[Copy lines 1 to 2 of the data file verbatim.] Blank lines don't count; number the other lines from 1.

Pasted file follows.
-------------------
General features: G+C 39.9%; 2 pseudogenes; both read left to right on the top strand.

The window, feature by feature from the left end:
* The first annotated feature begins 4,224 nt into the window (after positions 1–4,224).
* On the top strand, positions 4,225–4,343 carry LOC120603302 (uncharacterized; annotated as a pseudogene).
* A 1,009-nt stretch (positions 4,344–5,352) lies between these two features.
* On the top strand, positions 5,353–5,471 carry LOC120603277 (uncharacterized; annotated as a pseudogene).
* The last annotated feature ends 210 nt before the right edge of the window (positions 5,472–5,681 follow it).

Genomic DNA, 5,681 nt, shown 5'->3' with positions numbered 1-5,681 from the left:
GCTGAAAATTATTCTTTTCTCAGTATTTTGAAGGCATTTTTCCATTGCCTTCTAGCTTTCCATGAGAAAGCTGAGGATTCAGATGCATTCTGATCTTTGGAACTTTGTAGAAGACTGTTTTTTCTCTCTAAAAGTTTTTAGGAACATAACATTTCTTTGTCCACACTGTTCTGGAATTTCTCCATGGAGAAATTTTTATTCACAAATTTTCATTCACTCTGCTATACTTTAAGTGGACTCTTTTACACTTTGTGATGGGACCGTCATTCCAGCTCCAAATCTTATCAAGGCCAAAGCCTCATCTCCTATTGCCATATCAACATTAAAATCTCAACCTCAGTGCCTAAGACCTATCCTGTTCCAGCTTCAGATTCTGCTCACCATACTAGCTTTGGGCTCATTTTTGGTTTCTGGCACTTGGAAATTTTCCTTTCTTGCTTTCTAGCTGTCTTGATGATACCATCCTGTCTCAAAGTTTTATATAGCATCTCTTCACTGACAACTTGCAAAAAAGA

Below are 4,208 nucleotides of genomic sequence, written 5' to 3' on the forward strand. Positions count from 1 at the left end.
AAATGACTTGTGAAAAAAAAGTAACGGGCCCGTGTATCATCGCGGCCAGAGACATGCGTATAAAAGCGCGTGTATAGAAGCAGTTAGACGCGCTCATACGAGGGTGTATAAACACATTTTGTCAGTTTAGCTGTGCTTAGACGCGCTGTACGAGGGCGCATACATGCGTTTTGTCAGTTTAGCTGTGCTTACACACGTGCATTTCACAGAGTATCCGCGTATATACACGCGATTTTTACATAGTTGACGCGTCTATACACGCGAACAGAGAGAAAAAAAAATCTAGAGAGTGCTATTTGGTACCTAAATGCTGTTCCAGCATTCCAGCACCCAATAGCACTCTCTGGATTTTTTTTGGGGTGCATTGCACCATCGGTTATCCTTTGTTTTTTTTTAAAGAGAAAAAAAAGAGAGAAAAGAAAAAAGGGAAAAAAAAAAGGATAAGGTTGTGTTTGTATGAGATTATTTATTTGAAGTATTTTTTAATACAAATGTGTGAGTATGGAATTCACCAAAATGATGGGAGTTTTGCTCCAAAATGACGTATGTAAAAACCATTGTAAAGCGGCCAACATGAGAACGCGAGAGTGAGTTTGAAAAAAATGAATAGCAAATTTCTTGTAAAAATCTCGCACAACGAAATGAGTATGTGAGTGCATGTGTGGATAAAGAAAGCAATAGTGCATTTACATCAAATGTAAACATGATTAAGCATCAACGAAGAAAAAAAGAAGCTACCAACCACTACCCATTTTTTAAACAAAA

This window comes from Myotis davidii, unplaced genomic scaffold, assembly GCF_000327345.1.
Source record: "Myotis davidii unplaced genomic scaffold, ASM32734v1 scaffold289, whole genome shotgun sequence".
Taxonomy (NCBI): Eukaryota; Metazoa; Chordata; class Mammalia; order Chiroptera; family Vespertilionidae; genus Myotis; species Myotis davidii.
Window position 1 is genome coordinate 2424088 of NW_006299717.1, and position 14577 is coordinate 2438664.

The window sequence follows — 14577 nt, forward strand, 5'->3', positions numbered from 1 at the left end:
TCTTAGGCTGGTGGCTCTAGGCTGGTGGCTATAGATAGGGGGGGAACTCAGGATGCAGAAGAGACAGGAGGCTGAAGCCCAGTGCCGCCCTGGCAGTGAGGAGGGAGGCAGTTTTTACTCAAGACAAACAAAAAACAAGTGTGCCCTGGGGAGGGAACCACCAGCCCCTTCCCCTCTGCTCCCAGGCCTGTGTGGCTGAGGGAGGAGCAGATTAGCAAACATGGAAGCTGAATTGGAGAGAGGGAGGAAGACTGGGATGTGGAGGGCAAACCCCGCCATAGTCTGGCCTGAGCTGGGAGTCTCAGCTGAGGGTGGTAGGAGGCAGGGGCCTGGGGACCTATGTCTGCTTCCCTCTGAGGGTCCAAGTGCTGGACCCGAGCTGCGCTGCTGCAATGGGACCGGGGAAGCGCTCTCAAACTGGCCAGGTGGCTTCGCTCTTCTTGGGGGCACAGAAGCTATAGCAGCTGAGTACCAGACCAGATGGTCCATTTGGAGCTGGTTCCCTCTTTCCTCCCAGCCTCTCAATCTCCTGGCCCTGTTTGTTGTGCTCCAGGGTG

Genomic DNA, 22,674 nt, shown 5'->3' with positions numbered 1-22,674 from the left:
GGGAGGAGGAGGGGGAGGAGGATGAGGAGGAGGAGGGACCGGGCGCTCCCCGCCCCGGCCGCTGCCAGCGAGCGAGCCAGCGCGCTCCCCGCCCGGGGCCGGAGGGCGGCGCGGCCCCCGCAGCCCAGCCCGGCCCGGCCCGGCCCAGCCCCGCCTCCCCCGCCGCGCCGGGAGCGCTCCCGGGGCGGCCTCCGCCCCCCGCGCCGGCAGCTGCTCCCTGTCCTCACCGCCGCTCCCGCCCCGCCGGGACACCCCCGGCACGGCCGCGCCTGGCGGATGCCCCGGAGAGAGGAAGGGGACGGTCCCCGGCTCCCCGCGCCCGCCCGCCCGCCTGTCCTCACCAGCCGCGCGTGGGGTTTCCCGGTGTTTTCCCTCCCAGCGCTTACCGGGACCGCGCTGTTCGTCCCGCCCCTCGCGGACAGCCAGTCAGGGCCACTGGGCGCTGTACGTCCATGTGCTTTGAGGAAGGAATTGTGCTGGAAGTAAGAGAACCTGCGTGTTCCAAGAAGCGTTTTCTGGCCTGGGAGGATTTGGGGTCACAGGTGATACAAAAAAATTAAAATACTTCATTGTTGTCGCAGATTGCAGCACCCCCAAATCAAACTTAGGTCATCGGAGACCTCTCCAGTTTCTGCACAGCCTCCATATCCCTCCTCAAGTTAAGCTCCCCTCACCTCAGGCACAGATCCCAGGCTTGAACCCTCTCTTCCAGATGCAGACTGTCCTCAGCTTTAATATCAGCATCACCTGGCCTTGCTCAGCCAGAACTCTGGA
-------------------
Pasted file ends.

General features: G+C 39.9%; 2 pseudogenes; both read left to right on the top strand.

The window, feature by feature from the left end: